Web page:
I love that question. I was talking with my students last week that it's never a good idea to bring facts to a feelings fight, which I think is lot often how, particularly those of us in the academy who are armed with citations and footnotes and historiography, can be how we approach these conversations about Christian America. And it's wildly ineffective. It's all about facts. It's not even about fake news or any of the sort of challenges to what a fact is these days. It's about a feeling and a relationship to the nation and relationships to the nation's past and how we imagine it.

So I know you've mentioned Lin Manuel Miranda as a visionary, someone who's creatively thinking about history. And I think one reason I love this concept of lived history is that we're not leaving it to the historians. If we recognize that we are continually doing history, we're continually plodding ourselves into the story of the United States, not just the strategists at the level of a political party, but us at Harvard and Cambridge, wherever you all are tuning in from. You think about history frequently.

And I think that may be where more creative understandings and relationships to the nation's past than it was a Christian nation, no it wasn't. Who cares? What do we want it to be? How do we imagine that? How do we imagine that back into the past and use it to spark creative new ideas that we then continue critiquing and continue imagining? So I love the question, and I it's a great challenge to everyone listening, really, is how do we think more creatively and expansively about this past?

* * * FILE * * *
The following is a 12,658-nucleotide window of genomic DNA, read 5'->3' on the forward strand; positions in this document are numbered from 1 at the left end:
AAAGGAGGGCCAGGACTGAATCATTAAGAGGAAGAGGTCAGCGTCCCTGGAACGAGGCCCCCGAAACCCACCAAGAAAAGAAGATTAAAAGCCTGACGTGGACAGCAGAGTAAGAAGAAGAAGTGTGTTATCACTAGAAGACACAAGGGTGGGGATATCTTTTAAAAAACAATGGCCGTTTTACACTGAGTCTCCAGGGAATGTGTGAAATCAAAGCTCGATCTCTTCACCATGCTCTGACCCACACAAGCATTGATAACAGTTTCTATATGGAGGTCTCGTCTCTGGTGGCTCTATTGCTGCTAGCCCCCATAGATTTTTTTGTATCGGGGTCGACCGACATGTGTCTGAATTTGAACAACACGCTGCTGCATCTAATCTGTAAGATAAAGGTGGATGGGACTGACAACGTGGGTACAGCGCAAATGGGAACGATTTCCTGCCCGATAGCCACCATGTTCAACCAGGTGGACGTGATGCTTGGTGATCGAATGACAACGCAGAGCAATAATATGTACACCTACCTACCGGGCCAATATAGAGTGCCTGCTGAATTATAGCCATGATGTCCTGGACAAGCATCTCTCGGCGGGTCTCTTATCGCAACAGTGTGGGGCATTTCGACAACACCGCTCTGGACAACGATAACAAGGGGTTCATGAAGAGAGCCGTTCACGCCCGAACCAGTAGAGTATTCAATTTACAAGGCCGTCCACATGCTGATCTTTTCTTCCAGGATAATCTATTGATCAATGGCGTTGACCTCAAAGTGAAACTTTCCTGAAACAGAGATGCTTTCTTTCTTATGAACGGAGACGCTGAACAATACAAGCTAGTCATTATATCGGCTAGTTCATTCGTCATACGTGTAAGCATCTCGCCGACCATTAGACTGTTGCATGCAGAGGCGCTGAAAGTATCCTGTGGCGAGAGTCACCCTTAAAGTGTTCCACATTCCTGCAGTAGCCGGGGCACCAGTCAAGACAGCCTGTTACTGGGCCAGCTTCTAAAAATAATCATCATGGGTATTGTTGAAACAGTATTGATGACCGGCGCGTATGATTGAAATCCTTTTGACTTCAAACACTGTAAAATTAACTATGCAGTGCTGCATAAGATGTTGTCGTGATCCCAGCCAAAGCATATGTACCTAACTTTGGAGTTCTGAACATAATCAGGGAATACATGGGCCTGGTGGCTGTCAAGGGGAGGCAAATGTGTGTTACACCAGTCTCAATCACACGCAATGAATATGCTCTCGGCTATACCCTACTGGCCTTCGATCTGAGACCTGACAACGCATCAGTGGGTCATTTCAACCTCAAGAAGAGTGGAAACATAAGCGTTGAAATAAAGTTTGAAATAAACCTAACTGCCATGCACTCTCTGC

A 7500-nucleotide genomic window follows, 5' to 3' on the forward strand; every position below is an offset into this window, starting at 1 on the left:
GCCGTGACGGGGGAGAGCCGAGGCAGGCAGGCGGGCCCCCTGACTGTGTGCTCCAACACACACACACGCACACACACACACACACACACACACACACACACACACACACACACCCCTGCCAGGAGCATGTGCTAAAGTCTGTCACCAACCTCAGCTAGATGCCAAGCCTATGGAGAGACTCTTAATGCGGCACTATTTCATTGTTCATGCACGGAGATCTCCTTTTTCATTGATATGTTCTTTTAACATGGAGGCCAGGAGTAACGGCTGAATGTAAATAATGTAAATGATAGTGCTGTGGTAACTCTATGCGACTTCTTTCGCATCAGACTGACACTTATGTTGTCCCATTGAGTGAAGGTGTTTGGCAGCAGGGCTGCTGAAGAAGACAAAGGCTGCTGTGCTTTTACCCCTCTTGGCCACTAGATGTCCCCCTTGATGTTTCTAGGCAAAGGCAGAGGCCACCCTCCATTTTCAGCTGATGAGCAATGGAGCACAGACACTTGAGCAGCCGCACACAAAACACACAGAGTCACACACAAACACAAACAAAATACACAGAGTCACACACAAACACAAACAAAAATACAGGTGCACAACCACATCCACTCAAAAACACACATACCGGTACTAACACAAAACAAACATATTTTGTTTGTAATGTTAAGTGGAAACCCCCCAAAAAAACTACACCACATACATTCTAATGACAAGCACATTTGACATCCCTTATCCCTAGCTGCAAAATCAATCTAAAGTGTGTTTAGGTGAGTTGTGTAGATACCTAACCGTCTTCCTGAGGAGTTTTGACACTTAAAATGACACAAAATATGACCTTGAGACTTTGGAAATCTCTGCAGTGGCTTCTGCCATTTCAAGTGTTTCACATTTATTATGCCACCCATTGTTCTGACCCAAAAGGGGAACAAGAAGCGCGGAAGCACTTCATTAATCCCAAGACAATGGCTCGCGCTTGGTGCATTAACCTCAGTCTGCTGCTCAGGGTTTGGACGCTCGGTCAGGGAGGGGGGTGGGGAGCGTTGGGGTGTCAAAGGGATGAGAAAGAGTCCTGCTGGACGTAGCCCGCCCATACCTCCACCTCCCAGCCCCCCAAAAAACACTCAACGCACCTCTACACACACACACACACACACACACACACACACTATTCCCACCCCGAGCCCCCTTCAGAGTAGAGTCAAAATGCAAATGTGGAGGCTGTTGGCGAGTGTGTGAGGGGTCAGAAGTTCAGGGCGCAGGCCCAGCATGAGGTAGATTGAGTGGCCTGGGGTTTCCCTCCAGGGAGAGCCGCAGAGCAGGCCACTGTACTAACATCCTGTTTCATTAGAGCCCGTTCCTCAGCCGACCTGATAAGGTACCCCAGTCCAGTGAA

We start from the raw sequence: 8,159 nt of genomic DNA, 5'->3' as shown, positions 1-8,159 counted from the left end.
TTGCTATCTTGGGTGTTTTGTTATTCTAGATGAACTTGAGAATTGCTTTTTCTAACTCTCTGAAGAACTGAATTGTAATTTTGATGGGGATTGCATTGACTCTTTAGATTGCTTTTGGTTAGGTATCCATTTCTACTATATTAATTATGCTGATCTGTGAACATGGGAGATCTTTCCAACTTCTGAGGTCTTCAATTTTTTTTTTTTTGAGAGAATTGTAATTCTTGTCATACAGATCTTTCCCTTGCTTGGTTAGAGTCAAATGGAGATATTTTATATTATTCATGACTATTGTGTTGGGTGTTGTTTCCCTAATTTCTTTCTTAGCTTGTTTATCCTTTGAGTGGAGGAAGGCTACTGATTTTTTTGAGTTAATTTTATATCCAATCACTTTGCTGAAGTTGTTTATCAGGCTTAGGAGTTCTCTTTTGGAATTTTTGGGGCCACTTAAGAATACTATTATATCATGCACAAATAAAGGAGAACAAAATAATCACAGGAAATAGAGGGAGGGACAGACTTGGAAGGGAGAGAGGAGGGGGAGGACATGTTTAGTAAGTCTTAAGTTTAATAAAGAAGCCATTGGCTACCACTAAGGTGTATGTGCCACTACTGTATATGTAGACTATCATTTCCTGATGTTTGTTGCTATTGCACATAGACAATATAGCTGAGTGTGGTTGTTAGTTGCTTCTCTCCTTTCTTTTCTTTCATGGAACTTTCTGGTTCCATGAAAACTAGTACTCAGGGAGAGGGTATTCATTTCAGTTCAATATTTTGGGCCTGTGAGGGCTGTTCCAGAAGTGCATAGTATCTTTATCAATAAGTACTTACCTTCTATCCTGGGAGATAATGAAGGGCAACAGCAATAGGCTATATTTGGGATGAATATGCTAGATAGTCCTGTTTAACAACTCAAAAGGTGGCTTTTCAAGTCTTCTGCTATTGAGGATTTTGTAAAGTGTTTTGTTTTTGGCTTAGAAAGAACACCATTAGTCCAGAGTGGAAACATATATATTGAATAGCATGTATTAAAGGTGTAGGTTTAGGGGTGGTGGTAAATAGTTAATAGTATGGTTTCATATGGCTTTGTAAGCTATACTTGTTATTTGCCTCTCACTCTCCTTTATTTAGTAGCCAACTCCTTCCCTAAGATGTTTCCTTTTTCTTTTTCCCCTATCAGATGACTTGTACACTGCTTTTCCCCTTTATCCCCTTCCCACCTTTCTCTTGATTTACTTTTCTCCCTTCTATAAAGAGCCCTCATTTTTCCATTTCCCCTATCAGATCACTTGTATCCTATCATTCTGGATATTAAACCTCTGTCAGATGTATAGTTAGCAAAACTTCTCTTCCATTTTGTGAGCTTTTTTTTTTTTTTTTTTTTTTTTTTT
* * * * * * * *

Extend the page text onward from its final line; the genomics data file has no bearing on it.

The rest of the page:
Thank you both, and thank you for your willingness to take some questions. I'm going to paraphrase one this came about 2/3 of the way through your presentation, and that is how representative are the folks who go on these tours of the broader white evangelical demographic? And the question had a wonderful tail to it, which is, is this the equivalent of sort of the difference between people who like science fiction and the people who go to Star Trek conventions? Or is this really representative? So that's the first question.

Yeah, that's a good question. I think Star Trek may have more range in its audience than white evangelicalism does. I could be wrong. They aren't representative in so far as they sort of encapsulate a very diffuse set of ideas. And they're concentrated. It's a concentrated sample, in some ways. A lot of what I do, and the book is actually not looking at tours. There's plenty of tours, but I'm also interested in tracing these stories through both sort of the political maneuverings of the Christian right and also the popular subculture of white evangelicals.

There's a Christian version of everything. There's devotionals. There's cruises. There's meal plans. There's all kinds of things. And you start to see these stories informing that. So I think there are some unique qualities to these folks. They're very interested. They're very committed. They're sort of the superfans, yes. They also have money. These tours are not super expensive, but they're also not free.

And they do share very conservative political values and evangelicals' ways of being Christian. So there's some unifying factors that maybe are more a little more extreme. But these ways of talking about the nation, ways of talking about Christians and who are Christians, they are representing a really broad subculture and consumer culture, also. It's not just political affiliation or theology. It's also what are they buying? And this is very much representative of that.